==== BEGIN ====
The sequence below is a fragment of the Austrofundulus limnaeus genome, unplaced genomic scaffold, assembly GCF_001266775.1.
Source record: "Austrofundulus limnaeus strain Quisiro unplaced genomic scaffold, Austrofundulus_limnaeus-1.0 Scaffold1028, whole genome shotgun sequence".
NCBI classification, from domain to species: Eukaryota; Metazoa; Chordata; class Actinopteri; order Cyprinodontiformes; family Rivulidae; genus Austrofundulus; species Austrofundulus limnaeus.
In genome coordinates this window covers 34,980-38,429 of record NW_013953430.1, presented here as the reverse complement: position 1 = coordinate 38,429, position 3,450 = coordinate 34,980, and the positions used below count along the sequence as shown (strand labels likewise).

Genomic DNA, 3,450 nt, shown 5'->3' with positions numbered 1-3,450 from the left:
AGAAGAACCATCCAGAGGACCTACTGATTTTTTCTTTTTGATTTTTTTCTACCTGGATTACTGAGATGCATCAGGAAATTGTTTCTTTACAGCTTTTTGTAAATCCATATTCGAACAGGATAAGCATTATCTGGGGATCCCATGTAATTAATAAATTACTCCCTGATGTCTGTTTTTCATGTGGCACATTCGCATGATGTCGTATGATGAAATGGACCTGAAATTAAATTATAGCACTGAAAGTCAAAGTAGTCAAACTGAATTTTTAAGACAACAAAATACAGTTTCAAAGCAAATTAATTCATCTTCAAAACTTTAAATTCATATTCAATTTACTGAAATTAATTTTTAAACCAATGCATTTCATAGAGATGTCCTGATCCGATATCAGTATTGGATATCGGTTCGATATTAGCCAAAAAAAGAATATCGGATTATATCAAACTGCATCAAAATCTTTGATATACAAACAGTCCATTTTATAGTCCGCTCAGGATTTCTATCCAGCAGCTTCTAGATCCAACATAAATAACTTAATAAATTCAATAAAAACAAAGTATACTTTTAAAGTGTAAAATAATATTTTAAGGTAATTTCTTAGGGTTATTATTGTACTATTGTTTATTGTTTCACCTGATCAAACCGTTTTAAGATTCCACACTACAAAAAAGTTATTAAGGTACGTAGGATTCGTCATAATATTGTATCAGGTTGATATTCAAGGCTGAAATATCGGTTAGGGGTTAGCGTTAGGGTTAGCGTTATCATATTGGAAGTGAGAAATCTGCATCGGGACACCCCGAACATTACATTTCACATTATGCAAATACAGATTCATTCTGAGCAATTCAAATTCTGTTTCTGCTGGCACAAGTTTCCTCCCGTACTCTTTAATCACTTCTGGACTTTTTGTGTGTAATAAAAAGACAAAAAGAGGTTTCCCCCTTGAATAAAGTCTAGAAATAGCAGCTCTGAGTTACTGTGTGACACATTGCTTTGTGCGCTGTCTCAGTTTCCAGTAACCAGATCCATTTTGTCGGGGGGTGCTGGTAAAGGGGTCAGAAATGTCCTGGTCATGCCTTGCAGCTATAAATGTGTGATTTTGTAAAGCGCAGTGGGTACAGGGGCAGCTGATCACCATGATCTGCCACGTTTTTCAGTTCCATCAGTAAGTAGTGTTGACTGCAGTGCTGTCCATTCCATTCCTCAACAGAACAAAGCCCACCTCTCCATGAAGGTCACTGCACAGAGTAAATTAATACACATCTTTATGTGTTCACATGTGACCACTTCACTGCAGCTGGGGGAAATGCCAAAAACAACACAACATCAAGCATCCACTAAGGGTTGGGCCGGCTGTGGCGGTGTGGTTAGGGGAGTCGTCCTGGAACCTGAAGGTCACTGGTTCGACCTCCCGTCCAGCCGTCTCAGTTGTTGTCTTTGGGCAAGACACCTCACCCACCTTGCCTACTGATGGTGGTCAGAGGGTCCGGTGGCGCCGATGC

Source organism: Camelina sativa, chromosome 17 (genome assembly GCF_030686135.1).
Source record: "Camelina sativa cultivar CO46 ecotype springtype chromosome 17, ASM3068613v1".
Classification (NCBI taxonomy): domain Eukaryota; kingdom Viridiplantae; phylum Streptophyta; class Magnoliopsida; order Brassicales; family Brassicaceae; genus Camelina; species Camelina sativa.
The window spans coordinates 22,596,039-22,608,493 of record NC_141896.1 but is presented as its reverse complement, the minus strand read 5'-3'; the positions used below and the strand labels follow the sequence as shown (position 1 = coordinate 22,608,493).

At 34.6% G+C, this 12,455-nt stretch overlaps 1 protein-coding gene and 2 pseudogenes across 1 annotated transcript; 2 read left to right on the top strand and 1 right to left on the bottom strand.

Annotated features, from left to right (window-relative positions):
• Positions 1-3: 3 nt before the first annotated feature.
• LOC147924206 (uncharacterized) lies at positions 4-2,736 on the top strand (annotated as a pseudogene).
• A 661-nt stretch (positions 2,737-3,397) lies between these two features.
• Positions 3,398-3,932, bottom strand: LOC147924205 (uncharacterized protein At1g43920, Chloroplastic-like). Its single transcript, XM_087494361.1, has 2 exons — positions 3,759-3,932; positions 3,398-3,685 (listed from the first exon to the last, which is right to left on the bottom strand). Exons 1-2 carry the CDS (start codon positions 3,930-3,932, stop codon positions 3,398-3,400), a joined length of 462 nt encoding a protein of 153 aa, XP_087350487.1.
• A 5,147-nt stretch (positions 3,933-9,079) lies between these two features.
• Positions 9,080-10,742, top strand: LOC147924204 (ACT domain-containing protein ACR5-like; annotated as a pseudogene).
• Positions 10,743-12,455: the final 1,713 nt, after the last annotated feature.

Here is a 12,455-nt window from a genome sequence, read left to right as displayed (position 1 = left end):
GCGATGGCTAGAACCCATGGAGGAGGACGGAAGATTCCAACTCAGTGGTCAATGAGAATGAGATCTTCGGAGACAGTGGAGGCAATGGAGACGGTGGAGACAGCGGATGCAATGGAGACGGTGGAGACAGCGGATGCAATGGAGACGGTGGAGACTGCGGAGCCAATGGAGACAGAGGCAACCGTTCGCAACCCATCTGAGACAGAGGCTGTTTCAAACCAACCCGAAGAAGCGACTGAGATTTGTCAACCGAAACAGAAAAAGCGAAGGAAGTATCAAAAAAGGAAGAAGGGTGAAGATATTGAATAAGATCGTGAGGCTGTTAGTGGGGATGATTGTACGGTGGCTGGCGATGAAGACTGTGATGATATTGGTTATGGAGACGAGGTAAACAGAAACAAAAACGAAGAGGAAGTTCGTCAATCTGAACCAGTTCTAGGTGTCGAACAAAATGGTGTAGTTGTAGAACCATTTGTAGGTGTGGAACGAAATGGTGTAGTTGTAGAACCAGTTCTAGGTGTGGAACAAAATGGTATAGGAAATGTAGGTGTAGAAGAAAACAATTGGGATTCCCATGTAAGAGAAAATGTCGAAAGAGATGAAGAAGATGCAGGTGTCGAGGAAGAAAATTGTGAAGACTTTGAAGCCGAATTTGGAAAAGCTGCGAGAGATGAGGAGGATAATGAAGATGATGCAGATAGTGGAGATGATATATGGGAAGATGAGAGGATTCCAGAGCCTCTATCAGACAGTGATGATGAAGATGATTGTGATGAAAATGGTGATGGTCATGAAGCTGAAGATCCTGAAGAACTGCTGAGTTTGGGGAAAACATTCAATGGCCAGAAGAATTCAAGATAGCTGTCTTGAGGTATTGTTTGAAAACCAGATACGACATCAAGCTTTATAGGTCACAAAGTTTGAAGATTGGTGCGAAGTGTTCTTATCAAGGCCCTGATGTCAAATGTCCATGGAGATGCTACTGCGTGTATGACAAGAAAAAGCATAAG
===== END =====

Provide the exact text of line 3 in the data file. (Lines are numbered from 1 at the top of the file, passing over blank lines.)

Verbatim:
NCBI classification, from domain to species: Eukaryota; Metazoa; Chordata; class Actinopteri; order Cyprinodontiformes; family Rivulidae; genus Austrofundulus; species Austrofundulus limnaeus.